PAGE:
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Convictions Based On Faulty Hair Analysis Under Review

On Behalf of | May 6, 2017 | Blog

Despite all the CSI crime shows on TV that hype definitive laboratory evidence, science isn’t always an exact science. In fact, several types of evidence have been proven to be faulty and one of the core problems is that it takes fallible human judgement to make the final call about “facts.”

But that didn’t prevent FBI and FBI-trained analysts from persuading numerous juries across the country that the agency’s hair comparisons carried similar certainty to DNA evidence. Mistakes have led to erroneous convictions and innocent people spending decades in prison for offenses they did not commit.

Unscientific methods

Whistleblowers have come forward and revealed that an FBI laboratory routinely gave testimony backed by scientific misconduct and flawed hair analysis. The testimony helped prosecutors secure convictions during the 1980s and 1990s. Hair samples were, in some instances, so grossly mishandled they were attached to Post-It notes and snail mailed.

Among the common errors that occurred included examiners that claimed or implied they had a “match” and that all others could be excluded based on the hair sample. Hairs are not unique to the same standard as DNA or fingerprints. Some experts cited statistical likelihood that the hair came from a unique source. There is no information about how many people have identical hair. Some testimony claimed credibility based on the volume of hairs examined and cases available for comparison. No data hair base exists.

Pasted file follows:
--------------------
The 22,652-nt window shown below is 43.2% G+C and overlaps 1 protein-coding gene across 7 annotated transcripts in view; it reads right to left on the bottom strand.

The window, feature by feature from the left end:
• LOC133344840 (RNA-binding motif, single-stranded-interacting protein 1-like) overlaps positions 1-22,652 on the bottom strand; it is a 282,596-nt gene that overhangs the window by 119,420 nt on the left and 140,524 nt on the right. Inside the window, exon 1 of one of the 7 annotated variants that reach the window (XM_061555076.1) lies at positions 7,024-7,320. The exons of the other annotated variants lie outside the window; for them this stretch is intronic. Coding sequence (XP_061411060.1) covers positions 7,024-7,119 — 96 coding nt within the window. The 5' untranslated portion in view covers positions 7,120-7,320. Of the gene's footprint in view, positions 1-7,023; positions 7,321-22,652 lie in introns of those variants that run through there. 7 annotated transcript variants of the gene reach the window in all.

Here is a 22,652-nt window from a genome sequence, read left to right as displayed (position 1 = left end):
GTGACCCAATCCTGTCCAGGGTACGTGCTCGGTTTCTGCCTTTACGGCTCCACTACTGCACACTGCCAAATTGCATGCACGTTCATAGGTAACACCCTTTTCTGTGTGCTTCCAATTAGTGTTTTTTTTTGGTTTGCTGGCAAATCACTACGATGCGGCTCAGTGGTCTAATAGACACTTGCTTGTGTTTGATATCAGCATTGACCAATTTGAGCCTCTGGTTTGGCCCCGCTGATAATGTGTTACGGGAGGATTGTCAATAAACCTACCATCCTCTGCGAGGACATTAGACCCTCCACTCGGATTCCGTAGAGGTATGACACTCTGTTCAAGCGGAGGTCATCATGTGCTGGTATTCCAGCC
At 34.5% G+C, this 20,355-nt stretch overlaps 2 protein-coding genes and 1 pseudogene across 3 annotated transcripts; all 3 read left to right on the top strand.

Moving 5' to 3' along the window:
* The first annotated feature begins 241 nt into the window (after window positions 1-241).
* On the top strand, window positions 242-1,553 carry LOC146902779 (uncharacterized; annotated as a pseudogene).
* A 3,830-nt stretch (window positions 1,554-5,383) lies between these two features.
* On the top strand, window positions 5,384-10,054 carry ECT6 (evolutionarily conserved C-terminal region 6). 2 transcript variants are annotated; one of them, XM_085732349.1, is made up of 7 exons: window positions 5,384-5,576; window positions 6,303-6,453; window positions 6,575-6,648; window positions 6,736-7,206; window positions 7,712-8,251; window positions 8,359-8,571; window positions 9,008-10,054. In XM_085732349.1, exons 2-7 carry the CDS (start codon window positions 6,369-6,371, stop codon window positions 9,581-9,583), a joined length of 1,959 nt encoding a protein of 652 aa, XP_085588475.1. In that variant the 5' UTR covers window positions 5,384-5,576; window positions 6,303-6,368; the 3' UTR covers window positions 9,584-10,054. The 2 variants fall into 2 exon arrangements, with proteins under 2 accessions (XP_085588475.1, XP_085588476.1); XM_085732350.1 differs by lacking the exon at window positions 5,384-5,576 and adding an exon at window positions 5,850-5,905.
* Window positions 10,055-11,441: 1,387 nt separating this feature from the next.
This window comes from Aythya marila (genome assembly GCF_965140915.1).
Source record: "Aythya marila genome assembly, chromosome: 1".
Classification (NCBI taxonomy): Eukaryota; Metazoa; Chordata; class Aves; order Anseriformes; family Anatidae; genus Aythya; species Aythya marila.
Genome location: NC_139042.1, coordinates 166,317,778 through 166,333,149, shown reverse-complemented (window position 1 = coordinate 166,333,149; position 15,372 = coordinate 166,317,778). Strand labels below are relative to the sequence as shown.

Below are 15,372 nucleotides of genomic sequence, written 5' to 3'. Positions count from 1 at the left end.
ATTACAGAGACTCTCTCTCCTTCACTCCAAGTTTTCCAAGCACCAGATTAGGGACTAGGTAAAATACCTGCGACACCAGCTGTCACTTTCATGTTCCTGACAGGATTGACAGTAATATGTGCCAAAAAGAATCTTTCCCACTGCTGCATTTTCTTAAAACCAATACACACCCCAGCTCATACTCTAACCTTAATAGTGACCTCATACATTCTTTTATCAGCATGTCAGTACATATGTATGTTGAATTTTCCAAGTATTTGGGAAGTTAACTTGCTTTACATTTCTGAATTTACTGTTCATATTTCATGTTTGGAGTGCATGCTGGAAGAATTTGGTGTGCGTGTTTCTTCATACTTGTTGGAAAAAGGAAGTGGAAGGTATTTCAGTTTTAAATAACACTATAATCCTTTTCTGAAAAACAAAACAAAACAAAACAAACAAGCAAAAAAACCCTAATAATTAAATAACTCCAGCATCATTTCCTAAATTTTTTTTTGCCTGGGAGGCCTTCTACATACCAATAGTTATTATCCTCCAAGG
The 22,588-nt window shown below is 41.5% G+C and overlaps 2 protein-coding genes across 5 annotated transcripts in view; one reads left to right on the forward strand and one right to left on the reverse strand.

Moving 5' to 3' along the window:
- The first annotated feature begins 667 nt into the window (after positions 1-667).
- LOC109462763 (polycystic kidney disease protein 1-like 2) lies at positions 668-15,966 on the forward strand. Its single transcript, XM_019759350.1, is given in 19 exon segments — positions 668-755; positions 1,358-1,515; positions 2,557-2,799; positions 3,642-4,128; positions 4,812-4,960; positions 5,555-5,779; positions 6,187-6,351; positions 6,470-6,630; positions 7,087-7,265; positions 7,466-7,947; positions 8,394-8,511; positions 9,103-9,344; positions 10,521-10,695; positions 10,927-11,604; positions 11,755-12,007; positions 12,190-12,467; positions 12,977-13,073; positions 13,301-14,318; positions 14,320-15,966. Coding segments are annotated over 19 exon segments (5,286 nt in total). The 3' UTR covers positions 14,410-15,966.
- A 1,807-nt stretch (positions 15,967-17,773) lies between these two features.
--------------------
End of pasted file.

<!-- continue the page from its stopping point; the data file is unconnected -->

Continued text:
Failure to ensure justice

In one case, a defendant was convicted of sexual assault on the weight of expert hair comparison testimony even though six witnessed placed him more than 100 miles away at the time of the attack. He was sentenced to more than 240 years as a repeat offender. DNA analysis appears to contradict the guilty finding. However, what may be even more disconcerting is that state and FBI officials have not adequately revisited cases or notified people with hair-related convictions.

In 2014, the FBI came under fire for not following up with prosecutors and making sure defendants received notification about the error-filled process. The U.S. Office of Inspector General reported that only 15 out of 402 cases notified defense attorneys. In one instance, a defendant was notified more than 10 years after the fact.

In conjunction with the New York-based Innocence Project and the National Association of Criminal Defense Lawyers, more than 3,000 cases are under review and 90 percent of them “exceeded the limits of science.” Some hair cases are being fast-tracked and several convictions have been overturned based on more reliable DNA comparisons.


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